On December 28, 2018, Plaintiffs moved to disqualify the Court in this case. See Motion to Disqualify Judge Victor A. Bolden, dated Dec. 28, 2018 (“Disqual. Mot.”), ECF No. 11. Plaintiffs argued, inter alia, that the Court could not render an unbiased or impartial decision in this case because it ruled against Plaintiffs in a prior, unrelated case. See id.; Affidavit of Nusrat Rizvi in Support of Disqual. Mot., dated Dec. 28, 2018, ECF No. 11-1.

         On January 10, 2019, the Court, construing Plaintiffs' motion as a motion for recusal, denied the motion, finding that “Plaintiffs' disagreement with or even disappointment in an earlier ruling . . . does not provide a sufficient basis for recusal.” Ruling and Order on Motion for Recusal, dated Jan. 10, 2019 (“Ruling & Order”), ECF No. 12, at 8 (collecting cases). The Court held that it would not refuse to hear this case, but would instead “consider the Plaintiffs' claims in this case anew, in service of its solemn obligations under Article III of the United States Constitution.” Id. at 9. (citation omitted).

         On January 25, 2019, BMW FS responded to the Court's Order to Show Cause, explaining that it had not timely responded, but was submitting a late response in light of the Court's statement in the January 10, 2019 Ruling and Order that it would “consider the Plaintiffs' claims in this case anew[.]” Defendant's Response to December 3, 2018 Order to Show Cause, dated Jan. 25, 2019 (“Def.'s Resp.”), ECF No. 13.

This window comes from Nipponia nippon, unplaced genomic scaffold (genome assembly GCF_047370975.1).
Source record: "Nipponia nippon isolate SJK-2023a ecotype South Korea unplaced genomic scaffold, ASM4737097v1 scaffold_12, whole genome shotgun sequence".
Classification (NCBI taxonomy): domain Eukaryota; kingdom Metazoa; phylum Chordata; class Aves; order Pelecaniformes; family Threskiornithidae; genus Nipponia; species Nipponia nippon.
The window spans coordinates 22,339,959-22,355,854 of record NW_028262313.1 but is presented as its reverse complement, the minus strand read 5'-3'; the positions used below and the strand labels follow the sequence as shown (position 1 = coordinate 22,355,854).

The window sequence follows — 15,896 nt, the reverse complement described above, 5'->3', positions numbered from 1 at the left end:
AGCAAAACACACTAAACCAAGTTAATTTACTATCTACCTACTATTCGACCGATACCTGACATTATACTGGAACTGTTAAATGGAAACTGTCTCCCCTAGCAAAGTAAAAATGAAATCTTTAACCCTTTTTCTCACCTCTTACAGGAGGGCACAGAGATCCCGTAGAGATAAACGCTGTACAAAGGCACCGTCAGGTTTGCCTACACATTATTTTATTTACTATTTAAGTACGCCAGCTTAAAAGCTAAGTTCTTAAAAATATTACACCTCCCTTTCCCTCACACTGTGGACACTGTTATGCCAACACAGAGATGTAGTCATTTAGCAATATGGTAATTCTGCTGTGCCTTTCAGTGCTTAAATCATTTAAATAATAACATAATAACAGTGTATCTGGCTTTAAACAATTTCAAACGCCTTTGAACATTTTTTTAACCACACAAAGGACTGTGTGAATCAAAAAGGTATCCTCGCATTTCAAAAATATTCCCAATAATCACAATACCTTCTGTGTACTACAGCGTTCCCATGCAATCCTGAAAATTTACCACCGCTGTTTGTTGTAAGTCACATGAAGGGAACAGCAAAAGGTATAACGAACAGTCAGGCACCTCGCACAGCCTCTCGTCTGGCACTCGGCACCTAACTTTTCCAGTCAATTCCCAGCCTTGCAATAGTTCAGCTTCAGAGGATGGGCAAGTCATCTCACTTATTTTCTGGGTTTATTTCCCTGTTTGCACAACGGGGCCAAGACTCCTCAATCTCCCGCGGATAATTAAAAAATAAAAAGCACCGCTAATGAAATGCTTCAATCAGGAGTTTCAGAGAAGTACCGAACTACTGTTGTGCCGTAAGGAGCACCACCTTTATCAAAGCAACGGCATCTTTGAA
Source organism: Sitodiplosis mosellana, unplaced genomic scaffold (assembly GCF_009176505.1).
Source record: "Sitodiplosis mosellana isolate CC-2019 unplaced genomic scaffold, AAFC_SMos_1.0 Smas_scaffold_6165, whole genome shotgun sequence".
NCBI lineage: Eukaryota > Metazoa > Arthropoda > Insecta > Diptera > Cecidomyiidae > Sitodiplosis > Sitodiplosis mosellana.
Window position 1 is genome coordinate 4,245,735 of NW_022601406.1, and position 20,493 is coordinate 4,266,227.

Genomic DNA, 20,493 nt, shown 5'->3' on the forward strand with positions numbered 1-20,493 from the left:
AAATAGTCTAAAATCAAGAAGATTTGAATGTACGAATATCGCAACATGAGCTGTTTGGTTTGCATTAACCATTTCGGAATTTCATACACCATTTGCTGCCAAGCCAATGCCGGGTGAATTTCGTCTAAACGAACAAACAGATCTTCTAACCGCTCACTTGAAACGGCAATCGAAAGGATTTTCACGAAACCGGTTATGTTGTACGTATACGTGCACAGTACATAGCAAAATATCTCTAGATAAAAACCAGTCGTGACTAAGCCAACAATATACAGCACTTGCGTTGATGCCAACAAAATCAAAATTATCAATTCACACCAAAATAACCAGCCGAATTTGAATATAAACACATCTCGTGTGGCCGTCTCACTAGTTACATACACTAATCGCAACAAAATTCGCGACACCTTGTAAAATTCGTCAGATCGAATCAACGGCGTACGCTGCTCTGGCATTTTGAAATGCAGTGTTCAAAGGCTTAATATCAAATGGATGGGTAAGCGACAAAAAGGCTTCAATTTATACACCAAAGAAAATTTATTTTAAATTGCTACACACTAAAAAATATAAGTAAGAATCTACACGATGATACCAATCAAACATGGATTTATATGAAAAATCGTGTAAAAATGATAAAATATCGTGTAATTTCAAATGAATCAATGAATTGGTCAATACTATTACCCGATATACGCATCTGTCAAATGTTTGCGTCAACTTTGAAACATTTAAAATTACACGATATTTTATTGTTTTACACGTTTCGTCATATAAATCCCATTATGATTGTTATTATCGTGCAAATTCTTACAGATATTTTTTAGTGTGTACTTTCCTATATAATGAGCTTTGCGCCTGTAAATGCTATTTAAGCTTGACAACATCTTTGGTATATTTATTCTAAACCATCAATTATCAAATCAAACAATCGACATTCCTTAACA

In its response, BMW FS indicates that Plaintiffs' lease matured on August 29, 2018. Id. at 1. After that date, BMW FS alleges that “Plaintiffs made a payment or payments that resulted in a surplus of $64.75, before accounting for an unpaid disposition fee.” Id. On November 15, 2018, BMW FS alleges that Mr. Rizvi called BMW FS and requested a waiver of the disposition fee, which BMW FS granted. Id. BMW FS alleges it then mailed Plaintiffs a check for $64.75, refunding the surplus balance on the account. Id. To substantiate these assertions, BMW FS has submitted to the Court: (1) a November 16, 2018 letter BMW FS's attorney allegedly mailed to Plaintiffs; and (2) a bank record displaying a copy of a check in the amount of $64.75 issued on November 20, 2018 by BMW FS to Mr. Rizvi. See Exs. A & B to Def.'s Resp. The bank record also indicates that the check was cashed on November 27, 2018. See Ex. B.

         BMW FS argues that because Plaintiffs' account is now closed and Plaintiffs are not owed any money-and because Plaintiffs had not timely responded to the Court's Order to Show Cause to demonstrate otherwise-the case is moot and ...